I’m not often one to call Mayor Rahm Emanuel a friend of the middle class. But he earned that title by refusing to provide tax money for the Cubs’ $500 million renovation of Wrigley Field.
Public subsidies of stadiums are one of the most egregious drivers of inequality in American life today. They are a transfer of wealth from the masses, whose income has been stagnant for the last 40 years, to major league baseball players, whose income has increased twenty-fold in the same period, to an average of just over $3 million a year. As salaries increase, so do baseball’s demands on the public purse, as clubs seek new sources of revenue to meet rising labor costs. The Marlins’ new stadium will cost Miami-Dade County $2.4 billion by the time all the bonds are paid off. Detroit’s Comerica Park was 38-percent publicly funded, with a tax on rental cars, hotels, and revenue from Indian casinos. I’m sure that $115 million could have gone a long way toward rebuilding Detroit, but stars need a stage.
Beyond that, publicly-funded stadiums force taxpayers to pay for an institution that may actually damage the local economy. Dennis Coates, a professor at the University of Maryland, Baltimore County, found that pro sports reduce a city’s per capita income, by withdrawing entertainment dollars from local businesses and transferring it to athletes and owners who don’t live in the area, and don’t spend much of their enormous salaries and profits: “money paid to players does not circulate as widely or abundantly as it would were it paid to people with less wealth and more attachment to the city.” So the public is helping to pay the salaries of people who don’t return it to the local economy -- a double fleecing.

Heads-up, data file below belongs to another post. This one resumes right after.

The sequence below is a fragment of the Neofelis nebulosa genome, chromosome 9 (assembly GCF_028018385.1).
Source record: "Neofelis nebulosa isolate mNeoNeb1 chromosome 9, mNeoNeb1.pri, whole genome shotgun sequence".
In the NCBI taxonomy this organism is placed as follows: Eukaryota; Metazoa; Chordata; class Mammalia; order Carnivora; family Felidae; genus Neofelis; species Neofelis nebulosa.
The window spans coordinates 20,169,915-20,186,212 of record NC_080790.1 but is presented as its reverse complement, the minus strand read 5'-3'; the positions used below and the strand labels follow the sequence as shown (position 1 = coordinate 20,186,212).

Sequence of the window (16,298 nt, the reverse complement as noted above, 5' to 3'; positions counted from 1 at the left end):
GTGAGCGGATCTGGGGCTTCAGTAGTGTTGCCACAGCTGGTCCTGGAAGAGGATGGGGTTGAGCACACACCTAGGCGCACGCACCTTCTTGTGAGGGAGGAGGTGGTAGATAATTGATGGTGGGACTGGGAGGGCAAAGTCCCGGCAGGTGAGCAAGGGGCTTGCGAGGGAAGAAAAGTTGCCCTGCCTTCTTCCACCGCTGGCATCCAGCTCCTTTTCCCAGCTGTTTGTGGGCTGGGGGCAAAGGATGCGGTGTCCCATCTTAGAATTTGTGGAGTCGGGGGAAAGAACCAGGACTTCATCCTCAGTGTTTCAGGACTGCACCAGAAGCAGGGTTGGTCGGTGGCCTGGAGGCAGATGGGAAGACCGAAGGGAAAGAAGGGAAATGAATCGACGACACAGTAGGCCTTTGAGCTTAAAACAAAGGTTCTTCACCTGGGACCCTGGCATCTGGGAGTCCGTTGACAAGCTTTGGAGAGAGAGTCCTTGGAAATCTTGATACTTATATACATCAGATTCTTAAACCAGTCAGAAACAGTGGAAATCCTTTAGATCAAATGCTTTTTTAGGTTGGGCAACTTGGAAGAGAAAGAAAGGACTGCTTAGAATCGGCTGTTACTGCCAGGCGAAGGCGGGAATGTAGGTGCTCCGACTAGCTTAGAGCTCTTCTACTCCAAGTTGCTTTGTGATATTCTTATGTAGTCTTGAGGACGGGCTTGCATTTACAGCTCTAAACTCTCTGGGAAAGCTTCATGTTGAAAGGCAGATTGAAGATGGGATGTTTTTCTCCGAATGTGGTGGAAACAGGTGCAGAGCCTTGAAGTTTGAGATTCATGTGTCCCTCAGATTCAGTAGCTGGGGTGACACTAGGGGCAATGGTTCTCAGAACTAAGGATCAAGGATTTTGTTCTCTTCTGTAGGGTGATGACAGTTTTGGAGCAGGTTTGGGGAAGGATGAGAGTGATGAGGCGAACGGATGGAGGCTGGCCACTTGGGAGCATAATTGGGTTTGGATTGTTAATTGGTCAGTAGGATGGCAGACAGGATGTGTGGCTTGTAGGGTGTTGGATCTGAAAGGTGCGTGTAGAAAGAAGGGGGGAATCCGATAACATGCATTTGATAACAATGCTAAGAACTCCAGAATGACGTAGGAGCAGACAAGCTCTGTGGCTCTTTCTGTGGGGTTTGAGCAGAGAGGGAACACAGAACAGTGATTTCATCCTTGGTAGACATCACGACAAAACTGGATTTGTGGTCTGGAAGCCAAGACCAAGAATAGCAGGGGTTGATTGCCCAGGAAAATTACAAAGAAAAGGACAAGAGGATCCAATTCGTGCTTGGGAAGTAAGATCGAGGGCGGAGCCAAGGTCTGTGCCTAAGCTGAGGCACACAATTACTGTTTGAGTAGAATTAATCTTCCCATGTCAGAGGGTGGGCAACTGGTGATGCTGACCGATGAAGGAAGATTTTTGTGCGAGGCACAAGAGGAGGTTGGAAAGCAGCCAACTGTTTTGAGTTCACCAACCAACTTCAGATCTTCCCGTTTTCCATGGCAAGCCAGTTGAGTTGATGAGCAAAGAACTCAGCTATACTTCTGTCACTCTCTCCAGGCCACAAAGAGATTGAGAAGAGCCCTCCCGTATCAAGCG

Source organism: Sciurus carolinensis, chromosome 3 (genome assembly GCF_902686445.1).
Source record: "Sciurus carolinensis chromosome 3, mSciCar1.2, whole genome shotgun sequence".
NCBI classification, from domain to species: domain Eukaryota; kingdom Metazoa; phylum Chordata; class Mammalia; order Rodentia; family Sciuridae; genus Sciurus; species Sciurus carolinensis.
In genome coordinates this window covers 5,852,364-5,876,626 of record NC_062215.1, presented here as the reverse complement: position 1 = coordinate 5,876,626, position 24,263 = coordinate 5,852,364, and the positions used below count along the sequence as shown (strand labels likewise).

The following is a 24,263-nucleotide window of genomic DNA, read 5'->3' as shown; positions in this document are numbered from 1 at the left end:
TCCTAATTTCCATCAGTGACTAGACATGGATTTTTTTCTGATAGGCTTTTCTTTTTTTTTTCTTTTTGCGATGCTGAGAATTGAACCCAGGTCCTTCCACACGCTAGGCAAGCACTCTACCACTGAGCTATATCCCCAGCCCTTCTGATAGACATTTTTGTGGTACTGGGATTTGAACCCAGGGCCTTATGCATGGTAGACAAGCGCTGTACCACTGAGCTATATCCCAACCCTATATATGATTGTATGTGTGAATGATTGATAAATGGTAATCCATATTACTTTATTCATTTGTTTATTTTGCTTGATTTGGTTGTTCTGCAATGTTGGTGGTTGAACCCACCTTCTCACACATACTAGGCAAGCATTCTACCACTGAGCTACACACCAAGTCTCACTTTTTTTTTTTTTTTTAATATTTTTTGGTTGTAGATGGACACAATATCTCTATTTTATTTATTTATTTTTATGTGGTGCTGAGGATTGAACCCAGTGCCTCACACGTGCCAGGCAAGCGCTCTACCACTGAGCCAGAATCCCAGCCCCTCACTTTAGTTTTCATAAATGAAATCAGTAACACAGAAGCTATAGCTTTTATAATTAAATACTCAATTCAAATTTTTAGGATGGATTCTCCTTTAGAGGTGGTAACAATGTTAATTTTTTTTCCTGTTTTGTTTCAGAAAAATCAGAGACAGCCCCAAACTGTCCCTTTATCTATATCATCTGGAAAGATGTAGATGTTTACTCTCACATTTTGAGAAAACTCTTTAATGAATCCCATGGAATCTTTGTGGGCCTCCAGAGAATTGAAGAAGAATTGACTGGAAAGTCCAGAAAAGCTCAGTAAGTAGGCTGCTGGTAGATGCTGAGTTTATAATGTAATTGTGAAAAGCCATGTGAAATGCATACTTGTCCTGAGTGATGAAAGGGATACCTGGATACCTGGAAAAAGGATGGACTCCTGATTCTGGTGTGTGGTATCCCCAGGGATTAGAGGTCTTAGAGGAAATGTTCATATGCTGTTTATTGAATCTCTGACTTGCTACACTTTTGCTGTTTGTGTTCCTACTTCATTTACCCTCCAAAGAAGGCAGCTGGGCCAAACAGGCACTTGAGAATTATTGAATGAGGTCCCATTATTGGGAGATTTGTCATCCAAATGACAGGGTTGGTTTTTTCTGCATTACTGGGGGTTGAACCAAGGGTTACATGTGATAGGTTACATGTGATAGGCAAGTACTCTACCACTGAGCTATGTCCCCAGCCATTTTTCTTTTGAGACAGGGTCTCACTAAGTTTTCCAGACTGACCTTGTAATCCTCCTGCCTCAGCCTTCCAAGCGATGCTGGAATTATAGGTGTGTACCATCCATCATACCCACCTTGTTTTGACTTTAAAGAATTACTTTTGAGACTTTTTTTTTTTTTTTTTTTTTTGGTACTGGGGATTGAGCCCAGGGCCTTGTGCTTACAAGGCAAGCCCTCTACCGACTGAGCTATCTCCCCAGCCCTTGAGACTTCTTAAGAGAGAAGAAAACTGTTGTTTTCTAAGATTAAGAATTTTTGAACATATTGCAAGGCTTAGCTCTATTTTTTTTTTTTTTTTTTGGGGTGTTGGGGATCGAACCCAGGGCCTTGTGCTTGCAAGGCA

Emanuel is no progressive, and his motives in turning down the Cubs may have been motivated by his political differences with the conservative Ricketts family, but he made the right call.